Sustainability advocates have long championed the idea of “congestion pricing” — charging motorists for driving into high-traffic areas during the busiest times — but no U.S. city has ever actually instituted it. Until now. New York is close to establishing the nation’s first congestion pricing plan, levying a fee for drivers who enter the central business district during most hours of the day.
But one politician isn’t celebrating yet. New York State Assemblyman Kenny Burgos represents the southeast Bronx — a district with “a chip on its shoulder, and for good reason.” Historically, Burgos says, his constituents have been left out of important conversations that determine how the city works. Now, he wants to ensure that the current congestion pricing plan takes his community’s interests into account.
We spoke with Burgos about his concerns and his ideas for designing a truly equitable congestion pricing policy.
Rev: Tell me about your district.
Burgos: I represent about 130,000 people. It’s been a marginalized and disadvantaged community. You look back at Robert Moses — the famous New York City planner. We’re still reeling from the effects of what he did to our communities. He left us with what’s known as the Toxic Triangle. The Bruckner Expressway, the Cross Bronx Expressway, and the Bronx River Parkway create a triangle, and the people that live around it have some of the highest asthma rates in the country. You have constant pollution from these extremely trafficked highways.
At the same time, my district is a huge transit desert. There’s one bus in and one bus out on the eastern end at Clason Point. If you want to get to midtown Manhattan, it’s a 40-minute walk just to get to the train. So a lot of people in my community choose to drive. It’s not a luxury; it’s a necessity because the city and state have not given us great public transportation options. It’s even worse at night, during off-peak hours. Lots of members of my community work evenings. Nurses, first responders, service workers. The lack of viable public transportation puts an even bigger burden on them.
New York is about to become the first city in the U.S. to institute congestion pricing — charging people to drive into the central business district. How might that impact your community?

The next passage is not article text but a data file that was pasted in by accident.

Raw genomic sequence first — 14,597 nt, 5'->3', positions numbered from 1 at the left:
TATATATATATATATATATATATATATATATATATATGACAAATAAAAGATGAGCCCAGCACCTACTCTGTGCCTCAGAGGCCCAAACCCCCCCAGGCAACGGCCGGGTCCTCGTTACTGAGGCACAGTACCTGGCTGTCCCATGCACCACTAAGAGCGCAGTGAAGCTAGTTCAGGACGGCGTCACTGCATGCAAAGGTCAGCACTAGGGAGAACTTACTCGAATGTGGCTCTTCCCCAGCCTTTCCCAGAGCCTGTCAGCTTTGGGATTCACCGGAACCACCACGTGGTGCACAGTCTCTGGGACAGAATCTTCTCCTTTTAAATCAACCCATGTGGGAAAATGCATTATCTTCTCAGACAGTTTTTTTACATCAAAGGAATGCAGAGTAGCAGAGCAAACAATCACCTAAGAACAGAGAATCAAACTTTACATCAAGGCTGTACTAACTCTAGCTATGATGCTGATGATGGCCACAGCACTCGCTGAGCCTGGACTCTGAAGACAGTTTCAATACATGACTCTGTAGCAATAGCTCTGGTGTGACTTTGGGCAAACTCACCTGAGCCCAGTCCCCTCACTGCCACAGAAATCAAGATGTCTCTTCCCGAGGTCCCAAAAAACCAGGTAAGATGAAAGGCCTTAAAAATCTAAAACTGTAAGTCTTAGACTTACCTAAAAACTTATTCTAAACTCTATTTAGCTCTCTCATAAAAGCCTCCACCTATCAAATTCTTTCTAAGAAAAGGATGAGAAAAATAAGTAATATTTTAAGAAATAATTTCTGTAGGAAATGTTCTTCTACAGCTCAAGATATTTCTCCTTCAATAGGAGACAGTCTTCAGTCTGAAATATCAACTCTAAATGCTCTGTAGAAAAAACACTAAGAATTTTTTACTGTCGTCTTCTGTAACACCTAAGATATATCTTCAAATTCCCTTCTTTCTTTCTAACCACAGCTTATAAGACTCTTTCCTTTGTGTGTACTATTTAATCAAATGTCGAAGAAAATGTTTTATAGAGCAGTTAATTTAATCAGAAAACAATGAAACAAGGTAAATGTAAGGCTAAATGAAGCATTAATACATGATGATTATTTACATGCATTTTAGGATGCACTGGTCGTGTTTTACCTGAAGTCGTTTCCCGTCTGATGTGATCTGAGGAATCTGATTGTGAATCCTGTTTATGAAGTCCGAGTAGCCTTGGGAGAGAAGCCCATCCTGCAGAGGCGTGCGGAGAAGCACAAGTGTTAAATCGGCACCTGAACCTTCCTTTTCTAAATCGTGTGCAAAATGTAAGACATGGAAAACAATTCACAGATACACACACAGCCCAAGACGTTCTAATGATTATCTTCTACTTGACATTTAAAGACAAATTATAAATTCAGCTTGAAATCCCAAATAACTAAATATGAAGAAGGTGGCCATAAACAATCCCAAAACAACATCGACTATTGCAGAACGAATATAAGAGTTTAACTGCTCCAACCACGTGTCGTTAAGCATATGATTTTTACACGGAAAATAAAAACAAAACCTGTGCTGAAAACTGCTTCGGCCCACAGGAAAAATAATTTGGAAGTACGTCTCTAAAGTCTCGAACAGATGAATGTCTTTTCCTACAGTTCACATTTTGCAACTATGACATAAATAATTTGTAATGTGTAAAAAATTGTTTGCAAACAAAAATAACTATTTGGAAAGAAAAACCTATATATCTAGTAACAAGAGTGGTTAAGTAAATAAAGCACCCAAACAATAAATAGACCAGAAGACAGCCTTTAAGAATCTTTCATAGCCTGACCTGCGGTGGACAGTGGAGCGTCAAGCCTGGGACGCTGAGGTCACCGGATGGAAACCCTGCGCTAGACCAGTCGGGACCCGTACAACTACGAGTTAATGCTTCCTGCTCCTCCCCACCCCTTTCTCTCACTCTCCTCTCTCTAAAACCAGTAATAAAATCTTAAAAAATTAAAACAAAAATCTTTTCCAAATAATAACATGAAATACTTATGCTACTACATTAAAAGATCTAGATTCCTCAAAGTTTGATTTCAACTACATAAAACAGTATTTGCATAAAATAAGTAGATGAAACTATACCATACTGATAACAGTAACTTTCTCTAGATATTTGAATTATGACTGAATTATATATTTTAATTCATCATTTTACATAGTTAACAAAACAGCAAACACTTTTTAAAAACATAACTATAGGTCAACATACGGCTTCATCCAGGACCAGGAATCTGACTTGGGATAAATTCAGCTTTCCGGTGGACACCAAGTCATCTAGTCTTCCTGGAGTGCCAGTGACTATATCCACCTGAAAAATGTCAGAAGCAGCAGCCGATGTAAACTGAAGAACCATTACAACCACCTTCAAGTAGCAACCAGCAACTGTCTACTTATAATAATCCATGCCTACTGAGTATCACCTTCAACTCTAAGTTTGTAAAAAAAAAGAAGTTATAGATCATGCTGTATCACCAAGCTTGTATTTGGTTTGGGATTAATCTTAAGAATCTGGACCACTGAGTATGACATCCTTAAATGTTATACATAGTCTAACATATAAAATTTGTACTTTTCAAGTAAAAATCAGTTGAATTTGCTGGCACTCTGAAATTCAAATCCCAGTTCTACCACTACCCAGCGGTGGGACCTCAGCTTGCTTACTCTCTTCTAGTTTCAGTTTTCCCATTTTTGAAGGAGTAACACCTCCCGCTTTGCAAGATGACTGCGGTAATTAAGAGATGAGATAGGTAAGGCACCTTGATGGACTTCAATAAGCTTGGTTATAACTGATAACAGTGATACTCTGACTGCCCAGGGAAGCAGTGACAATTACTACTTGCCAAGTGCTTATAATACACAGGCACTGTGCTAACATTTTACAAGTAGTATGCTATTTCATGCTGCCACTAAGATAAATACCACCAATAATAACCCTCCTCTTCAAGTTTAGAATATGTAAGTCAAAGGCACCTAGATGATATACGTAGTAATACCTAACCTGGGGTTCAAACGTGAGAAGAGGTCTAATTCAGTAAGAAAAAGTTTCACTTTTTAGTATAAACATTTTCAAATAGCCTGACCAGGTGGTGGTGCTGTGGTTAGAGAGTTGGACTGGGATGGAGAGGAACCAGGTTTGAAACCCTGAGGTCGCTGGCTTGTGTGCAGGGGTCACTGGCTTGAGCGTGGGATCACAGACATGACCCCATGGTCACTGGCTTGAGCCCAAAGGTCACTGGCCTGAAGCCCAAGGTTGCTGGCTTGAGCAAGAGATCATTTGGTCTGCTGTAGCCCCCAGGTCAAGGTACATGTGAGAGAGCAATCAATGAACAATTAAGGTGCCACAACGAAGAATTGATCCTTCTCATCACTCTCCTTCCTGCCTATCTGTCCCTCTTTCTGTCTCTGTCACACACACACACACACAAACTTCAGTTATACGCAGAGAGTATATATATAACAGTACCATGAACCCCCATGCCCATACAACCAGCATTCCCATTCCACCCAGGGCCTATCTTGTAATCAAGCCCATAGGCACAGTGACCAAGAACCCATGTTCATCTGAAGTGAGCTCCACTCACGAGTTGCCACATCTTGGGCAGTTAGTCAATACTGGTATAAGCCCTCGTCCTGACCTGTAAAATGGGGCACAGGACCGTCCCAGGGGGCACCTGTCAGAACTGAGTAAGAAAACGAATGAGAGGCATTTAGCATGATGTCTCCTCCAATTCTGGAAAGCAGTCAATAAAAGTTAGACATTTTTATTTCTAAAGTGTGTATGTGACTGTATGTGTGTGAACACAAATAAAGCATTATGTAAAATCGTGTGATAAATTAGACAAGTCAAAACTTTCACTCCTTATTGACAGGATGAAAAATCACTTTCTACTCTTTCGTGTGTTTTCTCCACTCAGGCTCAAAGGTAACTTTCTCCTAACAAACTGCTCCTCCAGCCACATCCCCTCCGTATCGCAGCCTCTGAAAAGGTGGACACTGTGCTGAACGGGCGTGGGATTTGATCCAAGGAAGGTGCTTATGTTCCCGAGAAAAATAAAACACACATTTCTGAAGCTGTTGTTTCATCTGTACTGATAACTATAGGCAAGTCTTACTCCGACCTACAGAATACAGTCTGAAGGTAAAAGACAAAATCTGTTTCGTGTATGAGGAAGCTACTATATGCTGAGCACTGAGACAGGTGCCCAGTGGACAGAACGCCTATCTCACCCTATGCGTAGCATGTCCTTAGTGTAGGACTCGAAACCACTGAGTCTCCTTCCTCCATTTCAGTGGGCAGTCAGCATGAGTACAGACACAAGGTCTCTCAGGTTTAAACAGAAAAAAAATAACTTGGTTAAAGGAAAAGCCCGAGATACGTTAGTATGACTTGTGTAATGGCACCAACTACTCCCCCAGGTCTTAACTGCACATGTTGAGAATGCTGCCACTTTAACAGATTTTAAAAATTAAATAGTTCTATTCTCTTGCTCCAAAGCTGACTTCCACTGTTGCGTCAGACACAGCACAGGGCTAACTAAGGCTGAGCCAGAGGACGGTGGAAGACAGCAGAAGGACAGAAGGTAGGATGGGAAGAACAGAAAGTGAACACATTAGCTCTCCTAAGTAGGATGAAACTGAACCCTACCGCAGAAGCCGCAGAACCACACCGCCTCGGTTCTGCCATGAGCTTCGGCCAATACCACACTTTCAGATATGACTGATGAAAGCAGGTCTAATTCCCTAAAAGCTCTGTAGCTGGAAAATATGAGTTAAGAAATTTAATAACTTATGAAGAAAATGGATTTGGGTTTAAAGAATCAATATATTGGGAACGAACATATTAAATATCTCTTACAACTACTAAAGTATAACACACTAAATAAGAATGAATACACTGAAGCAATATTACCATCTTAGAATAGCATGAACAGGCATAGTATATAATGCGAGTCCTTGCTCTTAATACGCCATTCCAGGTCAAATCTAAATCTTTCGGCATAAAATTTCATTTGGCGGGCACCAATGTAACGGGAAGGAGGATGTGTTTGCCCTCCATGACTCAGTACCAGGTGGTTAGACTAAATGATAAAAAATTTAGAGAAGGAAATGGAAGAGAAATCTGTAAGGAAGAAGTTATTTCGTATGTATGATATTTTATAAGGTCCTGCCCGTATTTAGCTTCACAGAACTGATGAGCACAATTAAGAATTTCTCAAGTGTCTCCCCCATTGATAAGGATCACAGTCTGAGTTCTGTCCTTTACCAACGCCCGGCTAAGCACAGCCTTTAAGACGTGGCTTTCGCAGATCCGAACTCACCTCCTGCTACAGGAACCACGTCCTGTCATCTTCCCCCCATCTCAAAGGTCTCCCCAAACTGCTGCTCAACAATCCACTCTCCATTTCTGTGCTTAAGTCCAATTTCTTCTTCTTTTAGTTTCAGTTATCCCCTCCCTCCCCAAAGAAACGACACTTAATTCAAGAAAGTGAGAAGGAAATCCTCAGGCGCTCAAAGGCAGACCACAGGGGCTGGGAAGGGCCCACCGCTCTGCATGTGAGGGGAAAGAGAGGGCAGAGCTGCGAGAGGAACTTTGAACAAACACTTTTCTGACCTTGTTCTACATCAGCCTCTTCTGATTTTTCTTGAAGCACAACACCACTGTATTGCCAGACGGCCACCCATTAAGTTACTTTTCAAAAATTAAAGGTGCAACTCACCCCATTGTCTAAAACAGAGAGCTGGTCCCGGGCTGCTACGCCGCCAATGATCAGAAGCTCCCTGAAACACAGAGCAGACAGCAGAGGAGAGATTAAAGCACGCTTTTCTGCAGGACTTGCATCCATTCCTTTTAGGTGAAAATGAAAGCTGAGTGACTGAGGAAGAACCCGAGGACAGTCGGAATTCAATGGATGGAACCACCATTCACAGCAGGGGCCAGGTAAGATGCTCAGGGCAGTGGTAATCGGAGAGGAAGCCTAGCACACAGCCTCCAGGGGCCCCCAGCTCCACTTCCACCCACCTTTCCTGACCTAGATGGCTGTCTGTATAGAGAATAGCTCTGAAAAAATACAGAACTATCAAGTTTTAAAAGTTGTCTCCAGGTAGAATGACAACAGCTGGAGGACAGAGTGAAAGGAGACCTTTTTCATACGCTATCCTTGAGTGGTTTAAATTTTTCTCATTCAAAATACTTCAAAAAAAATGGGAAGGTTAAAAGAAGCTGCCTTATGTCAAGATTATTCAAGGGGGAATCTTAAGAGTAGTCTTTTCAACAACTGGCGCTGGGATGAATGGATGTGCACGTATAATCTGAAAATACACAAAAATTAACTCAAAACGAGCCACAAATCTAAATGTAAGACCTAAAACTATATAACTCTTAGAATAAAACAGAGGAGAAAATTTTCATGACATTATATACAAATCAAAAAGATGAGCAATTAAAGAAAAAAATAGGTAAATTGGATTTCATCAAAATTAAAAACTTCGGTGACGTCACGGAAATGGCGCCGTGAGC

The biggest concern for me is that people are going to avoid driving into the central business district by driving and parking in the outer boroughs. And you’ll also see an impact on businesses. A lot of companies with operations in the central business district also have dispatch sites in the Bronx. So, based on how this pricing model came out, some have already indicated they will dispatch more polluting cars and trucks out of their Bronx locations, impacting my constituents.
I’m also worried that the pricing model is exclusionary. New York has always been a tale of two cities — the haves and have-nots. Will congestion pricing just clear the roads for those who can afford to pay the tolls and keep driving in Manhattan? While prohibiting people from the outer boroughs from accessing jobs, school, and other opportunities?
Congestion pricing will likely inspire other similar systems around the country. What would a successful system look like to you?
I don’t have a silver bullet, but I’d begin by asking “Who are the main culprits of congestion?” I would try to avoid putting the burden of this cost on everyday commuters from the outer boroughs. I have no qualms with people from New Jersey paying extra fees to come here.
And there have to be exemptions — for people with disabilities, for instance. If I can’t even get on my local train and I’m forced to use Access-A-Ride or rideshare, should I be burdened with paying an extra tax when I have literally no other means to move around the city? That same argument could be used for a single mother who has to get to work and drop off her kids in different parts of the city. Should she be burdened with this tax? Is it her fault or is it the city’s and state’s fault for not providing adequate service? That goes double for people who have to commute during off-peak hours.
The M.T.A. says these funds will be used to ameliorate some of the health issues you talked about earlier.
That’s part of the conversation now, as I understand it. The governor has committed to addressing the environmental impact in the Bronx. I have my doubts, but if this operates as intended, then, yeah, more and more of that money should be shifted to these communities.
For instance, right now we have an initiative in the works to cap the amount of traffic on the Cross Bronx Expressway. If we’re really going to talk about reversing what Robert Moses did to our cities and especially these communities, then congestion pricing could reinvent itself. But it goes back to the question of what communities are the loudest.